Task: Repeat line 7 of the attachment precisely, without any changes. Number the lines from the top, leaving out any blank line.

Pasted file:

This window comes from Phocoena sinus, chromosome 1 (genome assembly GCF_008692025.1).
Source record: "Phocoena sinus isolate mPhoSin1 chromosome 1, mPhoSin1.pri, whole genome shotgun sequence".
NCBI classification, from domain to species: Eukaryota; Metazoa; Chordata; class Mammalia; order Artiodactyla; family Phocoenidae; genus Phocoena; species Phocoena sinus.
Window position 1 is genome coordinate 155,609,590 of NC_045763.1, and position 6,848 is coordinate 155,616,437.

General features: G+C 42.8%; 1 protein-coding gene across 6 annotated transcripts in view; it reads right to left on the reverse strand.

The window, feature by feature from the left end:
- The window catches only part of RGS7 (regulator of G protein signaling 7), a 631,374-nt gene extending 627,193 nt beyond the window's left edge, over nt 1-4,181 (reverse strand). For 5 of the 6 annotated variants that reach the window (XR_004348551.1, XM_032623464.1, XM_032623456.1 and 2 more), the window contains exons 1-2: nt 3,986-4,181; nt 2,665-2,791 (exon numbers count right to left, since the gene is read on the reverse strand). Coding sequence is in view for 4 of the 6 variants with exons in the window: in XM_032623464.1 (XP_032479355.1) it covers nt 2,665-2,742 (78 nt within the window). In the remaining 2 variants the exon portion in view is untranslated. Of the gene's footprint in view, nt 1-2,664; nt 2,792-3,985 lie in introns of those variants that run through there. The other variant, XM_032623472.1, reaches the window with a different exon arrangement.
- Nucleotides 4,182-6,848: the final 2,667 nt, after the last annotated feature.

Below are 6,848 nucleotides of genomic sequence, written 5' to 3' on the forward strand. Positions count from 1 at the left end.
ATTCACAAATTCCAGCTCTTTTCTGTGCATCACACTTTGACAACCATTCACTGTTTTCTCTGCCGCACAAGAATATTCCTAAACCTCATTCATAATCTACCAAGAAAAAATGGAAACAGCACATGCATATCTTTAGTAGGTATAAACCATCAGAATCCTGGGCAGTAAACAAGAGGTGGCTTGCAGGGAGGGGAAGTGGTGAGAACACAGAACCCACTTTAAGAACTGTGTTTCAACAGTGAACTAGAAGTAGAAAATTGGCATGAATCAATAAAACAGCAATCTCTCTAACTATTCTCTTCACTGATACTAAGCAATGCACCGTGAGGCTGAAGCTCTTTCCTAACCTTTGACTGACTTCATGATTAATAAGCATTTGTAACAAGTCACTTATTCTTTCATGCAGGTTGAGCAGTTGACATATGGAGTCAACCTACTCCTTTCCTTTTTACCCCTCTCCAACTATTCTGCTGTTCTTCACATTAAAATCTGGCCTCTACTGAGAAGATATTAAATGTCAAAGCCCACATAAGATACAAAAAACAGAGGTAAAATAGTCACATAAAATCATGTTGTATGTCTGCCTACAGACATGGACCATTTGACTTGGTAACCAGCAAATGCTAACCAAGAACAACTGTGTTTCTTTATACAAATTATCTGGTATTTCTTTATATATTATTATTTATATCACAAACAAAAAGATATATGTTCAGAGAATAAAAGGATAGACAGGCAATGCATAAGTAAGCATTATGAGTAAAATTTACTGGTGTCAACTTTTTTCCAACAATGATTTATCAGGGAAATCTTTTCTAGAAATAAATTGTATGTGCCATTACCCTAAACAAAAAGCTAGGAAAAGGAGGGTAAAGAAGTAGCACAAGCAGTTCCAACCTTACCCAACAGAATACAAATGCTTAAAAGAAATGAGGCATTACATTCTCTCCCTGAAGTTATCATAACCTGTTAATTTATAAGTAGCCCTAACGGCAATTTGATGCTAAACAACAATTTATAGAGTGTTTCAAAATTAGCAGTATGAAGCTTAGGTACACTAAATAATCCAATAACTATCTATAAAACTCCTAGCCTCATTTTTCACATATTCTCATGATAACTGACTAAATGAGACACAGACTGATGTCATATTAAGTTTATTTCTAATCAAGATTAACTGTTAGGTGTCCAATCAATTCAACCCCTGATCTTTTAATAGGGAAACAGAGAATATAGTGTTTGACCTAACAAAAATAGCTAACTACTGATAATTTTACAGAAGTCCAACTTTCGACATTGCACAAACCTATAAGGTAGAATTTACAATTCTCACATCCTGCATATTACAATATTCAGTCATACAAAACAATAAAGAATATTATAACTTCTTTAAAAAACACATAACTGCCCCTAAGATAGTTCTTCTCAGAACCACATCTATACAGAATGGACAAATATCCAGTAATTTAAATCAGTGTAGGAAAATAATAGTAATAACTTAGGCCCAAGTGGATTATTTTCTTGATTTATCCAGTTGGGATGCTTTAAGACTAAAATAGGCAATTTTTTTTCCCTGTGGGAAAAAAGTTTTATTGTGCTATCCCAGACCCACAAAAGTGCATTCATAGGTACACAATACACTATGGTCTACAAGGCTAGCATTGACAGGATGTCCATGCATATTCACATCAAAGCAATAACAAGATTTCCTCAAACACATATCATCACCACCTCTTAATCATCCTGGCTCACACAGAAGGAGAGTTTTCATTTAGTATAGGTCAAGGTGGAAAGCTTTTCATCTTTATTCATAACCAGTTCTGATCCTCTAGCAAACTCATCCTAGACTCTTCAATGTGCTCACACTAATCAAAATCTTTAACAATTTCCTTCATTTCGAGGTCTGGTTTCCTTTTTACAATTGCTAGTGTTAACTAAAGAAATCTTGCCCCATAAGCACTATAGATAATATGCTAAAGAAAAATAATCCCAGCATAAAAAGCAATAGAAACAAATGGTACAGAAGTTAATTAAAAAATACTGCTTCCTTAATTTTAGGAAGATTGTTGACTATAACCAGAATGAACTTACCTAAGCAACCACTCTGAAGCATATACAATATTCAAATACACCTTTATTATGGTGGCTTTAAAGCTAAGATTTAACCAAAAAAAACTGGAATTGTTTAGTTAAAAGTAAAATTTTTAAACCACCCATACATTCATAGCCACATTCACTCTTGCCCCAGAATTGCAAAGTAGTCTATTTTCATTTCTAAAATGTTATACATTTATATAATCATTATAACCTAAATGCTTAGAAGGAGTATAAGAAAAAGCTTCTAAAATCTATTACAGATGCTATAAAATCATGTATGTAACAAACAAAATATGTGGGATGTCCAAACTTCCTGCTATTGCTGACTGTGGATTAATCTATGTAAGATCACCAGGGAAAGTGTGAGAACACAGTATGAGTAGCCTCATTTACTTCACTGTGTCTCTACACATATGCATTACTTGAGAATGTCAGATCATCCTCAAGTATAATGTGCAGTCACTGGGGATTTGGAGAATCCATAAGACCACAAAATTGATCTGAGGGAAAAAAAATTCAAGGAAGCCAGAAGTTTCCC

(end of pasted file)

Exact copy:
- The window catches only part of RGS7 (regulator of G protein signaling 7), a 631,374-nt gene extending 627,193 nt beyond the window's left edge, over nt 1-4,181 (reverse strand). For 5 of the 6 annotated variants that reach the window (XR_004348551.1, XM_032623464.1, XM_032623456.1 and 2 more), the window contains exons 1-2: nt 3,986-4,181; nt 2,665-2,791 (exon numbers count right to left, since the gene is read on the reverse strand). Coding sequence is in view for 4 of the 6 variants with exons in the window: in XM_032623464.1 (XP_032479355.1) it covers nt 2,665-2,742 (78 nt within the window). In the remaining 2 variants the exon portion in view is untranslated. Of the gene's footprint in view, nt 1-2,664; nt 2,792-3,985 lie in introns of those variants that run through there. The other variant, XM_032623472.1, reaches the window with a different exon arrangement.